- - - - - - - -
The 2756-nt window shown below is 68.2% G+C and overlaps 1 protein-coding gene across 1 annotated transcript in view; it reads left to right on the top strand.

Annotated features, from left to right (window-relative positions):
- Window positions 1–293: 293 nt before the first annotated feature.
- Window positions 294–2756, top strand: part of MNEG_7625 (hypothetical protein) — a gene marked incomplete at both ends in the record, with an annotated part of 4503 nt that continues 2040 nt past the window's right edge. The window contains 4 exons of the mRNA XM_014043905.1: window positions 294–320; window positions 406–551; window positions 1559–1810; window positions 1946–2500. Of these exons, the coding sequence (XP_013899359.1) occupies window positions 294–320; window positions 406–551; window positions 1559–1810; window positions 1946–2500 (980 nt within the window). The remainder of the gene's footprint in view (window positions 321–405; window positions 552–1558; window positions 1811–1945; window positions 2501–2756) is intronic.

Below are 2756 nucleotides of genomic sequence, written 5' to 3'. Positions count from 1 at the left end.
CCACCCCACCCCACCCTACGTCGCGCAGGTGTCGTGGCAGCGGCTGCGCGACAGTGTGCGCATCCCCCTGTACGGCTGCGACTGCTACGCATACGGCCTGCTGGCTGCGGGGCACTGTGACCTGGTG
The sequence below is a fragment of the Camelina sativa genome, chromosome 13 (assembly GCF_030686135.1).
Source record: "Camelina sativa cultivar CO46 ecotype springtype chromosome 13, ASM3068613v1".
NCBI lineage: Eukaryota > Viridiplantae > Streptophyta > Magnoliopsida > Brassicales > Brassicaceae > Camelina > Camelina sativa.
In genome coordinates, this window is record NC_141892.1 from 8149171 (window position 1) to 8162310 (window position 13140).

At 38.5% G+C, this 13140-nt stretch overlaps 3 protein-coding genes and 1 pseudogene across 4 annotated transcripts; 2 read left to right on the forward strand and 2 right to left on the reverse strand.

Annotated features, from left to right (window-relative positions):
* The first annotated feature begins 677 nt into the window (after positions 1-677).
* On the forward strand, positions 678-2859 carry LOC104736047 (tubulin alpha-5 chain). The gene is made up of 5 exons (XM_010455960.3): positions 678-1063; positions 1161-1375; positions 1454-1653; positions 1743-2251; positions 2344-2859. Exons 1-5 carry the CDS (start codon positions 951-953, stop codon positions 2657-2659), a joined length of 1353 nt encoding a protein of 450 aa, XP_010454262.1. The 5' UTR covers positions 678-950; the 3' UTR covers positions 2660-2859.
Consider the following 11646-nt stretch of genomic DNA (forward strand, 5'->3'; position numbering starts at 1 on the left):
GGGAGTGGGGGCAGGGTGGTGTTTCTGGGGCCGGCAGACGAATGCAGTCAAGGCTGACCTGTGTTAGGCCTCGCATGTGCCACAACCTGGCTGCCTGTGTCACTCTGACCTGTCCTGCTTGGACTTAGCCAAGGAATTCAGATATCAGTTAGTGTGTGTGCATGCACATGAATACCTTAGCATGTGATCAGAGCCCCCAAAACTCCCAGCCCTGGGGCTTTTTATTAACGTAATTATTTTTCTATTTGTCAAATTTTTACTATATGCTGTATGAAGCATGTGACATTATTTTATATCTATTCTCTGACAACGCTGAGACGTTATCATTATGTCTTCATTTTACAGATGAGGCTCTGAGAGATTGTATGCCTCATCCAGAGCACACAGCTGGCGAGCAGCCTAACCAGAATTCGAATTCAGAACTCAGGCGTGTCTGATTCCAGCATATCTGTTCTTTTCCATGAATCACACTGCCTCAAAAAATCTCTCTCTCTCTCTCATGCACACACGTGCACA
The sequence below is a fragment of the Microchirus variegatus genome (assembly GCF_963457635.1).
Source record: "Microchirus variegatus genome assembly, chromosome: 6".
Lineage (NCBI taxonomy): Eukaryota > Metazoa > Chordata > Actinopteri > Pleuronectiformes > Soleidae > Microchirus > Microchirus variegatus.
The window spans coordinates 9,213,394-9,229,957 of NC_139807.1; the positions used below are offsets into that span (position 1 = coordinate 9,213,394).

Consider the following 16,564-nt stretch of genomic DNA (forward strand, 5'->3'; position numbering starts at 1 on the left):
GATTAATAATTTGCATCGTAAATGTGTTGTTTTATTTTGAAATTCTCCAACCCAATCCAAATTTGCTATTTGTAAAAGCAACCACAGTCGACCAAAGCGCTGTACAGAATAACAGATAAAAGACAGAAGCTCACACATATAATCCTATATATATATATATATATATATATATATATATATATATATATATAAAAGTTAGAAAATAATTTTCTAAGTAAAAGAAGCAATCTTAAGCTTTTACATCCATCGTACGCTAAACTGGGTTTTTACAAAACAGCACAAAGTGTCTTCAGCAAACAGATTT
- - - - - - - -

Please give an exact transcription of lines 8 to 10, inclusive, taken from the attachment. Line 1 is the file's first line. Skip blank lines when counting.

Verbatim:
Source record: "Camelina sativa cultivar CO46 ecotype springtype chromosome 13, ASM3068613v1".
NCBI lineage: Eukaryota > Viridiplantae > Streptophyta > Magnoliopsida > Brassicales > Brassicaceae > Camelina > Camelina sativa.
In genome coordinates, this window is record NC_141892.1 from 8149171 (window position 1) to 8162310 (window position 13140).